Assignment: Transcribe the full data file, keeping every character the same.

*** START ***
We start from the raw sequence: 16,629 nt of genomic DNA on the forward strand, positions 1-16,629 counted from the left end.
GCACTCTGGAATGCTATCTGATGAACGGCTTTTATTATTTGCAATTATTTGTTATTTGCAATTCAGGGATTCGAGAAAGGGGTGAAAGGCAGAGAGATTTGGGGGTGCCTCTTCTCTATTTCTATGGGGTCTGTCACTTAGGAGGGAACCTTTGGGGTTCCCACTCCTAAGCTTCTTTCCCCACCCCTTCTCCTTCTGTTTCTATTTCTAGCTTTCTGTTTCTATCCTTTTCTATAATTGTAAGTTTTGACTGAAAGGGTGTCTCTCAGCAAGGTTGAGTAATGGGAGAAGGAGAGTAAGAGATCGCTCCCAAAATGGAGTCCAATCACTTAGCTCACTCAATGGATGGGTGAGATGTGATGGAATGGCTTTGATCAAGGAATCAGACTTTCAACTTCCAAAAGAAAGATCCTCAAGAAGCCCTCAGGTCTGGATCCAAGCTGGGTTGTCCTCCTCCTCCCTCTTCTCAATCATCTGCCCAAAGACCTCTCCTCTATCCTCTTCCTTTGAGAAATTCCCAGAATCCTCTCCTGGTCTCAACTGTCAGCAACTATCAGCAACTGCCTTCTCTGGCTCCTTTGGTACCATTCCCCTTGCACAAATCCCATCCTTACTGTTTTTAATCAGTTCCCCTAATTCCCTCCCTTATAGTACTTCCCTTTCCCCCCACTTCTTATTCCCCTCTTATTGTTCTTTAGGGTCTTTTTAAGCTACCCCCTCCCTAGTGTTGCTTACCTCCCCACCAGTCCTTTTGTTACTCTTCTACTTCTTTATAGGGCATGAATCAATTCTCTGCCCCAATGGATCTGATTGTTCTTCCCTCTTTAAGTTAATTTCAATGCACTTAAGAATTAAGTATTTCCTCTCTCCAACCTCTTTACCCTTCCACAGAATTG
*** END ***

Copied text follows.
We start from the raw sequence: 16,629 nt of genomic DNA on the forward strand, positions 1-16,629 counted from the left end.
GCACTCTGGAATGCTATCTGATGAACGGCTTTTATTATTTGCAATTATTTGTTATTTGCAATTCAGGGATTCGAGAAAGGGGTGAAAGGCAGAGAGATTTGGGGGTGCCTCTTCTCTATTTCTATGGGGTCTGTCACTTAGGAGGGAACCTTTGGGGTTCCCACTCCTAAGCTTCTTTCCCCACCCCTTCTCCTTCTGTTTCTATTTCTAGCTTTCTGTTTCTATCCTTTTCTATAATTGTAAGTTTTGACTGAAAGGGTGTCTCTCAGCAAGGTTGAGTAATGGGAGAAGGAGAGTAAGAGATCGCTCCCAAAATGGAGTCCAATCACTTAGCTCACTCAATGGATGGGTGAGATGTGATGGAATGGCTTTGATCAAGGAATCAGACTTTCAACTTCCAAAAGAAAGATCCTCAAGAAGCCCTCAGGTCTGGATCCAAGCTGGGTTGTCCTCCTCCTCCCTCTTCTCAATCATCTGCCCAAAGACCTCTCCTCTATCCTCTTCCTTTGAGAAATTCCCAGAATCCTCTCCTGGTCTCAACTGTCAGCAACTATCAGCAACTGCCTTCTCTGGCTCCTTTGGTACCATTCCCCTTGCACAAATCCCATCCTTACTGTTTTTAATCAGTTCCCCTAATTCCCTCCCTTATAGTACTTCCCTTTCCCCCCACTTCTTATTCCCCTCTTATTGTTCTTTAGGGTCTTTTTAAGCTACCCCCTCCCTAGTGTTGCTTACCTCCCCACCAGTCCTTTTGTTACTCTTCTACTTCTTTATAGGGCATGAATCAATTCTCTGCCCCAATGGATCTGATTGTTCTTCCCTCTTTAAGTTAATTTCAATGCACTTAAGAATTAAGTATTTCCTCTCTCCAACCTCTTTACCCTTCCACAGAATTG